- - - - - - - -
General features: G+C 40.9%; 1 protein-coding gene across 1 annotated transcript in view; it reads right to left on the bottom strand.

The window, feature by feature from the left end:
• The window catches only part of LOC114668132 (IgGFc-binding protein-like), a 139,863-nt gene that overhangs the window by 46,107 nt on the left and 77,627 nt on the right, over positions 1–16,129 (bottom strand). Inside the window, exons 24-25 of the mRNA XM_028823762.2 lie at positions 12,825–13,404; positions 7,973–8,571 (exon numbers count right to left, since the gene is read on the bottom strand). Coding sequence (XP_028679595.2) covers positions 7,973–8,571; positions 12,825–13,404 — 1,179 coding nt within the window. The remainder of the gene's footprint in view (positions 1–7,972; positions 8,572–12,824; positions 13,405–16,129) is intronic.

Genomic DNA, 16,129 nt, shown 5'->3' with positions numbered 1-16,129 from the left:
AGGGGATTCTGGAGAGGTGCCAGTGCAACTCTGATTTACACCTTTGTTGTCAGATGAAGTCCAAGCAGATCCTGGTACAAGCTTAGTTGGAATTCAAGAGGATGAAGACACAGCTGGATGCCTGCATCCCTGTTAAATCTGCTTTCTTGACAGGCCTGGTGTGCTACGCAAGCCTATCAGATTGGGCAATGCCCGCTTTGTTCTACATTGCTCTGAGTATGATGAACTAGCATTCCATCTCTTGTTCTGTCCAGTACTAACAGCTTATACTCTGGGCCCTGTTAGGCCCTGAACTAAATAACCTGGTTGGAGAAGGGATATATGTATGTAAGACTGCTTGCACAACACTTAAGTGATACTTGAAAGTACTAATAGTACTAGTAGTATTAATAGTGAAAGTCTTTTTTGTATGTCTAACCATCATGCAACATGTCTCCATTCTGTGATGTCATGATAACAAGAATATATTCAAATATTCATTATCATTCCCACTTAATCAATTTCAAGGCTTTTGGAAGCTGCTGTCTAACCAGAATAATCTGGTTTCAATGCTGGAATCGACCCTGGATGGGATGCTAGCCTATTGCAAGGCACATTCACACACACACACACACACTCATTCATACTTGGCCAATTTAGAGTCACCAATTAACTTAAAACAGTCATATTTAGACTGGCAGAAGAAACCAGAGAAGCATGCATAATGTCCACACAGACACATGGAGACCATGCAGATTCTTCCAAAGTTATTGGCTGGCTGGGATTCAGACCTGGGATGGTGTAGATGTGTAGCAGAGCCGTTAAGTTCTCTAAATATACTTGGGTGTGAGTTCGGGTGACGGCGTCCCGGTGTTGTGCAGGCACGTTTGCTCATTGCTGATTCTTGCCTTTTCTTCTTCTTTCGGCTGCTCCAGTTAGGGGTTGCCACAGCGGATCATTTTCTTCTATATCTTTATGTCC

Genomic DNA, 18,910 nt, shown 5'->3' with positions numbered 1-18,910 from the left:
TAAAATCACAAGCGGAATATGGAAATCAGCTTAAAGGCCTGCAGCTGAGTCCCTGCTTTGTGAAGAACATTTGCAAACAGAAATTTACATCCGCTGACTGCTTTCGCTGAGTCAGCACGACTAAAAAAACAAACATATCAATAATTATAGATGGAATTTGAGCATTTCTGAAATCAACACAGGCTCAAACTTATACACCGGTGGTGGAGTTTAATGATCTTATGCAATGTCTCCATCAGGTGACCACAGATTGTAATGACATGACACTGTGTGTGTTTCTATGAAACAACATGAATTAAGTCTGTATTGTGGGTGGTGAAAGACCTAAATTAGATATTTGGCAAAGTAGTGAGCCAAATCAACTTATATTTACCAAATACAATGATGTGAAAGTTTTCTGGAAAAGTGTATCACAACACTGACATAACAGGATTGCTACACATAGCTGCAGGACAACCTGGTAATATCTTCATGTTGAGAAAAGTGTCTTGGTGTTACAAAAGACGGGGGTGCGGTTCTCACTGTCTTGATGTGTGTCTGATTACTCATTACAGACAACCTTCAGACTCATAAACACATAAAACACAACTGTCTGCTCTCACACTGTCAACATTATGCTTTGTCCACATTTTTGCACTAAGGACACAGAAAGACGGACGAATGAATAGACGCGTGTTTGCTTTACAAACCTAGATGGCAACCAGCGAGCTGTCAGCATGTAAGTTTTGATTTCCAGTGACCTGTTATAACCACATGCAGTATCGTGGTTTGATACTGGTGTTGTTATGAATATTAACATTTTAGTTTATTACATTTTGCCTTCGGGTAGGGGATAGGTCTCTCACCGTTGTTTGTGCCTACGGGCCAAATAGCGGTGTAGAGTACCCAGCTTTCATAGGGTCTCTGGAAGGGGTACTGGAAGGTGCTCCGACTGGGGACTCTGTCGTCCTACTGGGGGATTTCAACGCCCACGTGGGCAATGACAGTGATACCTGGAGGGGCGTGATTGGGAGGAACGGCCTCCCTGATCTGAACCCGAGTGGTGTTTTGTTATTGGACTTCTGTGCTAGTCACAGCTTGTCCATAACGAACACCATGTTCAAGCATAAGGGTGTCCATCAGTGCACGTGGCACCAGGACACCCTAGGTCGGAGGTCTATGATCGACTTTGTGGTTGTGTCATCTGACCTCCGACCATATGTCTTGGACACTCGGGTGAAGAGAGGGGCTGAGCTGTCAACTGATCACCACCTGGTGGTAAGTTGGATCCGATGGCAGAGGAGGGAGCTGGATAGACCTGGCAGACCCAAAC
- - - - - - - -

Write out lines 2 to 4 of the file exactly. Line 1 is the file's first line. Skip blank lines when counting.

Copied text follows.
The window, feature by feature from the left end:
• The window catches only part of LOC114668132 (IgGFc-binding protein-like), a 139,863-nt gene that overhangs the window by 46,107 nt on the left and 77,627 nt on the right, over positions 1–16,129 (bottom strand). Inside the window, exons 24-25 of the mRNA XM_028823762.2 lie at positions 12,825–13,404; positions 7,973–8,571 (exon numbers count right to left, since the gene is read on the bottom strand). Coding sequence (XP_028679595.2) covers positions 7,973–8,571; positions 12,825–13,404 — 1,179 coding nt within the window. The remainder of the gene's footprint in view (positions 1–7,972; positions 8,572–12,824; positions 13,405–16,129) is intronic.

Genomic DNA, 16,129 nt, shown 5'->3' with positions numbered 1-16,129 from the left: